Jen Ricker: Gov. Scott, re-think the plan to reopen early education programs

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I am writing as an early childhood educator and as a voice for our young children who do not have a voice of their own in this situation. I, as well as many others in my profession, are dismayed and shocked by the governor of Vermont's decision to reopen child care centers in the state as of June 1. I feel that is putting the youngest and most vulnerable members of our society at risk, using them as "guinea pigs" in this pandemic situation our world is facing.

Many child care centers care for children under five years of age. Based on brain development research and real-world experience, I know that children at this age are not capable of social distancing. Their brains have not developed enough to even understand this concept, much less carry it out. They need, are learning about, and crave physical contact, social interaction and support, and emotional interaction and support. These things are very important to the development of all human beings.

I do not understand why one would close elementary and high schools for the rest of the year but intend to open child care centers in June. Children in elementary and high school have more developed brains. They can understand what it means to social distance. They have the ability to wash their hands properly and sufficiently on their own. They know to cover their mouths when they cough or sneeze. If you have spent any time with a child under five, you know this is not the case for them. These younger children are at the very beginning of learning about personal hygiene, personal space, understanding relationships and emotions.

Child care centers cannot re-open and do it safely, even with the guidance provided by the state. If you look at any quality child care program, adults are in close, direct contact with the children. The educators are teaching with every move they make — both planned and unplanned. It is not reasonable to expect that young children, whether above or below the age of 2 years, can or should be expected to keep a face covering on their face while they are in child care. It is not reasonable to expect that these same children are not going to be playing with cloth coverings that their teachers are wearing. All people communicate so much through facial expression and body language, especially the youngest of our population who are just learning about the world.

I have attained a bachelor's degree in early childhood education and work at a child care program, dare I say a school for children aged birth through five years of age in Brattleboro. We are educating these children every day. Prior to this pandemic, we adhered to licensing rules and regulations, some of which cover such topics as health and safety. We followed protocols for physical health — including such things as sanitizing and disinfecting. Our program is accredited by the National Association for the Education of Young Children (NAEYC). Our program follows the Vermont Early Learning Standards. We look at the whole child in our education and care for the children at our center. We consider all aspects of their development, including emotional development, social development, cognitive development, language development, and being healthy, just to name a few. Since this pandemic and the closure of schools, we have provided an abundance of activities and support to our children and families using remote learning. We have created Facebook pages to stay connected with our children and families, provided Zoom gatherings for the children so they can stay connected during this time as well as support for families and staff. We have put a variety of things in place to continue to educate and support our families safely.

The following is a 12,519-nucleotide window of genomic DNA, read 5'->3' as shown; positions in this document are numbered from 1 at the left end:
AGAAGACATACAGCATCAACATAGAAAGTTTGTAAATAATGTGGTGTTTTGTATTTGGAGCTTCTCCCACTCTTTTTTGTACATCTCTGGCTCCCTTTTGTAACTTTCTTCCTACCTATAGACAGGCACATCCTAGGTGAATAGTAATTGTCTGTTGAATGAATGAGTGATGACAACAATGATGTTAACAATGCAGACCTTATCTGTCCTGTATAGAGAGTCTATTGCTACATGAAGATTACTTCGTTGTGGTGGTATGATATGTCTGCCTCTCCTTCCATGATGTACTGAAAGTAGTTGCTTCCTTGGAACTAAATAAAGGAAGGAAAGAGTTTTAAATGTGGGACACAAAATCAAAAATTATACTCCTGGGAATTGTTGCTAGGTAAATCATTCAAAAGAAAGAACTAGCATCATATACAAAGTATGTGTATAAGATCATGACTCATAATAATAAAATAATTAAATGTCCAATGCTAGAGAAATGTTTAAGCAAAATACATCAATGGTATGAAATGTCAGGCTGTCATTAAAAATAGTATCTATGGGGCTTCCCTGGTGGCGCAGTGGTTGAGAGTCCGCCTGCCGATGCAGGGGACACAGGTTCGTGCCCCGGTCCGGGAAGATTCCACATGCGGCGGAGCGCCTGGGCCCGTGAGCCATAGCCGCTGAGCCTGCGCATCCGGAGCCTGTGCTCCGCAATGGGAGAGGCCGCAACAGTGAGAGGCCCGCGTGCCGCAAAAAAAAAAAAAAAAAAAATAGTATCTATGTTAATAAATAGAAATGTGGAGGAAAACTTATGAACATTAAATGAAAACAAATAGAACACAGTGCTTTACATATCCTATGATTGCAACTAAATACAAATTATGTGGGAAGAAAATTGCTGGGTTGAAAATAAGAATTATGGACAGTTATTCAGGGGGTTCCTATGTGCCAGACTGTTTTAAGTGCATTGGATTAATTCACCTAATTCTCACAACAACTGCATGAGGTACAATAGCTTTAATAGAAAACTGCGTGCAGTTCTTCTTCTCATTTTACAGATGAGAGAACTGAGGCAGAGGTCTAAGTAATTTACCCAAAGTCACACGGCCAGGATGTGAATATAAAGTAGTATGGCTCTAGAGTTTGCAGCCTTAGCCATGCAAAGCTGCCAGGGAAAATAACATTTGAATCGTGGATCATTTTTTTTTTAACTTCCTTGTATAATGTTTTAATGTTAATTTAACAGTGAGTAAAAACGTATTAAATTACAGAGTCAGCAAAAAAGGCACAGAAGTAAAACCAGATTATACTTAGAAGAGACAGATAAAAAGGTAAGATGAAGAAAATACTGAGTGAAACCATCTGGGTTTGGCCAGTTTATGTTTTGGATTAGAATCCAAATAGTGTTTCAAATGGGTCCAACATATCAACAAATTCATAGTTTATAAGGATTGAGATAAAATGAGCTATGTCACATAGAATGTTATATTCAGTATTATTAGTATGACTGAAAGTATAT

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The concerns I've stated thus far do not even begin to address the lack of Personal Protective Equipment (PPE), the inadequacy of PPE when working with very young children, or the emerging concerns with the effects COVID-19 has on the very youngest of our citizens. Young children are not responding to COVID-19 in the same way adults are. Children are developing Pediatric Inflammatory Multisystem Syndrome. Never mind the horror of this happening at all, but think about the trauma it would cause if such symptoms presented in a child care setting with all children there to witness it.

Our child care center had an open Essential Care Classroom during this pandemic. The Essential Care Classroom was opened on March 30, following all necessary state guidelines, protocols and procedures for essential care classrooms. The classroom provided care for six children from three families and was staffed by four educators. Due to two positive cases of COVID-19, we had to close the classroom on May 7.

I am asking the governor to continue stabilization money to child care programs until public school opens. Early education programs are schools, too! Cutting off stabilization money June 1 means it is not a choice, and that programs and families are being put in a very hard position being made to pay for child care they aren't using, not paying and losing their spot, or sending kids back even if they don't feel safe. I ask that the governor of Vermont reexamine the decision to open child care programs in Vermont as of June 1. I ask all governors of this country to reconsider and take into account what is in the best interest of our youngest citizens who can't speak for themselves in this matter.

Thank you for allowing me to share with you.

Jen Ricker is an Early Head Start teacher in Brattleboro. The opinions expressed by columnists do not necessarily reflect the views of the Bennington Banner.


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